Time with the knife, and memories
posted on Wednesday, Nov 22, 2017
On a recent afternoon, I begged off from heading back into the deer woods after lunch. A buck was hanging from the gambrel in my garage. I wanted to get to it with a knife. Afternoon daylight and temps above freezing would make the task at hand much easier. Some folks like to hang their deer for a few days to age the meat. During November in my neck of the woods, we rarely have temps that are “just right” for aging meat. Either it is too warm or too…

Blaming deer hunters won’t restore Minnesota moose
posted on Tuesday, Nov 21, 2017
Somehow, I just knew it had to be my fault. Are you wondering what happened to the missing Minnesota moose? Wonder no more. Just blame me. After all, I’m a northeastern Minnesota deer hunter. In a story titled, “Solved: Deer have a direct role in the death of Minnesota moose” the Minneapolis Star-Tribune reported on Nov. 7 (coincidentally, just four days after the opener of the annual northeastern Minnesota firearm deer season) that a brain worm parasite carried by deer and fatal to moose is the leading cause of death…

Hunting ends when baiting begins
posted on Friday, Nov 10, 2017
Somewhere in northern Minnesota, there is a pile of apples with a deer stand over yonder. Somewhere else, there is a pile of corn hidden beneath the bows of a balsam tree so the game wardens can’t see it from the air. Stealthier still, beneath a third deer stand, someone scattered black oiler sunflower seeds, which are even more difficult to detect. Spreading bait to attract deer to a hunting location may be against the law in Minnesota, but out in the woods and on the back forty, it persists.…

Walking on Snow
posted on Friday, Oct 27, 2017
In winter, the snow gets pretty deep around here. Sometimes it comes early. Other years it arrives late. Most winters, the snow just keeps getting deeper and deeper until spring arrives. I don’t think much about the snow depth until it reaches my knees, because I can trudge through lesser amounts. But once it gets to my knees, it’s time to wear snowshoes. Native people originated snowshoes to walk atop the snow. They are still used for that practical purpose today. The original style of snowshoe, with a wooden frame…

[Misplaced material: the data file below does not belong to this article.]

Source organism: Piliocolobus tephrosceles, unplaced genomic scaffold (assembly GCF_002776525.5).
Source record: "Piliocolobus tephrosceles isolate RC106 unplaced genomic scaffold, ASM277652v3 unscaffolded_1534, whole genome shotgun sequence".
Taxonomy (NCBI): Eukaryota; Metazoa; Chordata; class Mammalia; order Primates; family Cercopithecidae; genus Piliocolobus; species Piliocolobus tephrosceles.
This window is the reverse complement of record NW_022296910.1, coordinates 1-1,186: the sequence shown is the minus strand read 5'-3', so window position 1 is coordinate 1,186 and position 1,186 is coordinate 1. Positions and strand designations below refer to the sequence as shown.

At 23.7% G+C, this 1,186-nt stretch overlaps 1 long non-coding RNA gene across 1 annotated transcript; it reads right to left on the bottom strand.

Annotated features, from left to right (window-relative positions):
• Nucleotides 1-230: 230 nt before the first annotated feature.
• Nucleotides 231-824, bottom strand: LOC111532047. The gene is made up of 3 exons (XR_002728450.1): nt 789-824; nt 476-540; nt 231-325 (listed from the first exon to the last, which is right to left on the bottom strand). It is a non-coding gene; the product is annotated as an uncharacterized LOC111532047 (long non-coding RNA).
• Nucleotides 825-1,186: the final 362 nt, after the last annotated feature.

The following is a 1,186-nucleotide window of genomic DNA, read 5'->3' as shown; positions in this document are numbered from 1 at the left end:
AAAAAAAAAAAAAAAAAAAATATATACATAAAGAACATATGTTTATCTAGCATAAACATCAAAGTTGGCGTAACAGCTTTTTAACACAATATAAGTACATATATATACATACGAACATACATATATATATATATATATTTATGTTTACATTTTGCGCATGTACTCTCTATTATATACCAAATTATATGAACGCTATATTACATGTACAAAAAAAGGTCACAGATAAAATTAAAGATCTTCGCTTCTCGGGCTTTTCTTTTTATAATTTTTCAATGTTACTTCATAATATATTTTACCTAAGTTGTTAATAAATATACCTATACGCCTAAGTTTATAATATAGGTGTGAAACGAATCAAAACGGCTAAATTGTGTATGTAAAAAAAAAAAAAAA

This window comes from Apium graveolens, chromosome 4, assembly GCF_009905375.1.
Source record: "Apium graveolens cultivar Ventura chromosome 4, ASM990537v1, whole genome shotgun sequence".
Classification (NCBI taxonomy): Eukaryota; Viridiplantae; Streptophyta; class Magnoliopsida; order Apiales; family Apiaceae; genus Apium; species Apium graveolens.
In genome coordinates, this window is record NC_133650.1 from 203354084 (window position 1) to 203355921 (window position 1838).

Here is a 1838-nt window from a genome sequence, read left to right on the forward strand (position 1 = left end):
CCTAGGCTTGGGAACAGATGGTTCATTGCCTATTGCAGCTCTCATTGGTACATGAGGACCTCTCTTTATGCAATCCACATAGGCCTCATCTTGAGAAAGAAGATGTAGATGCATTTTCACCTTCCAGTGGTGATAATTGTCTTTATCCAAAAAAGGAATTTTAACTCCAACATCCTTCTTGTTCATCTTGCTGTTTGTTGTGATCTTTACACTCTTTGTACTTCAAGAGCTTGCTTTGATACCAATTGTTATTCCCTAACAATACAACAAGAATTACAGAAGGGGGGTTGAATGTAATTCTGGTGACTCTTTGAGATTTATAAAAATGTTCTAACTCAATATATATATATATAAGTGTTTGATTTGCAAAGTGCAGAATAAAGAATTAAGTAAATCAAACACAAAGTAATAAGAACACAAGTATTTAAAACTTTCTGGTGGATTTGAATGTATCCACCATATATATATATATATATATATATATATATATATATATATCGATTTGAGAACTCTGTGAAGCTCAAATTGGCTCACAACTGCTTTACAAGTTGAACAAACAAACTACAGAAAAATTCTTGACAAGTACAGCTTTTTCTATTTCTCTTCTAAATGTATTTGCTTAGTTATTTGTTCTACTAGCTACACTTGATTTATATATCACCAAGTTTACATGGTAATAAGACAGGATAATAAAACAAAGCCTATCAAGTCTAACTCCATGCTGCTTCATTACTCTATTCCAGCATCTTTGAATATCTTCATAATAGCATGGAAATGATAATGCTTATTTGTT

Out there, we're all the same
posted on Friday, Oct 27, 2017
When the autumn leaves drop and the forest is bare of foliage, deer appear in the backyard. They clean up fallen apples and whatever is left in the gardens as hors d'oeuvres, but what keeps them around are the lush green grass and clover in the yard. They show up just before dusk; does followed by fawns and yearling does. Not often does a buck appear. As anyone with whitetails in their neighborhood knows, backyard deer are not shy. They know your routines and will watch you go about your…

Nostalgia in the Grouse Woods
posted on Friday, Oct 20, 2017
Longtime grouse hunters have a list of places where they used to go hunting. Trees grow old. They fall down or are cut down. Over a span of a decade or more, a familiar forest can change so much that it becomes hard to recognize. Old logging roads and trails disappear and new ones are made. My list of former hunting spots is lengthy. Some of them have sprouted new homes. Often I can no longer find the trails I use to walk. In others, the forest has aged and…

An Upper Peninsula Adventure
posted on Friday, Oct 13, 2017
If Michigan's Upper Peninsula was a misshapen mitten, the Keweenaw Peninsula would be the thumb. This rocky appendage juts defiantly into Lake Superior, its hardwood, pine and hemlock clad ridges rising hundreds of feet above the crystalline blue. We had already been atop Brockway Mountain, where you can look beyond the ridges across the limitless lake that disappears into the horizon. We'd been to the lakeside monastery where the monks make and sell wild berry jam.  Now we were passing through Copper Harbor, the tiny community at the tip of…